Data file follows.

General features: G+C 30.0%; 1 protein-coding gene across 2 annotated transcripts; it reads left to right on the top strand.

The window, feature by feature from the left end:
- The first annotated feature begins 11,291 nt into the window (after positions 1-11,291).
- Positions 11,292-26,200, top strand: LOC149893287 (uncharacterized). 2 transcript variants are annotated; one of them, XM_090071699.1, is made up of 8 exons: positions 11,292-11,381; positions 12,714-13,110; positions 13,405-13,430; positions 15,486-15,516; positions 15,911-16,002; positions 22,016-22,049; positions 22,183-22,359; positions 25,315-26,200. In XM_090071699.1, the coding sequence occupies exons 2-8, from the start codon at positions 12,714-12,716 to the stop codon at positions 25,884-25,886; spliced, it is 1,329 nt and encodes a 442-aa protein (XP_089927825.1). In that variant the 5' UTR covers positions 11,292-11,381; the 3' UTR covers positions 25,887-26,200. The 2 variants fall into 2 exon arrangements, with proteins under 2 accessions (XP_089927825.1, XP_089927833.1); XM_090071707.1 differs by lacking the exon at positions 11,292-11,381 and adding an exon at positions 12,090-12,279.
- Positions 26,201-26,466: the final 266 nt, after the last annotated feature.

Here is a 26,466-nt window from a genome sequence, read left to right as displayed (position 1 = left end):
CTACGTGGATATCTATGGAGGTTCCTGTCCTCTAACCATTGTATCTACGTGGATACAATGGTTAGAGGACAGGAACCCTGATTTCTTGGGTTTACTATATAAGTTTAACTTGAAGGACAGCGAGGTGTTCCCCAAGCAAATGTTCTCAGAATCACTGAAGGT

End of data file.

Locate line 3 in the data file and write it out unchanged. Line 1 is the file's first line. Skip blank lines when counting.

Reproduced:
- The first annotated feature begins 11,291 nt into the window (after positions 1-11,291).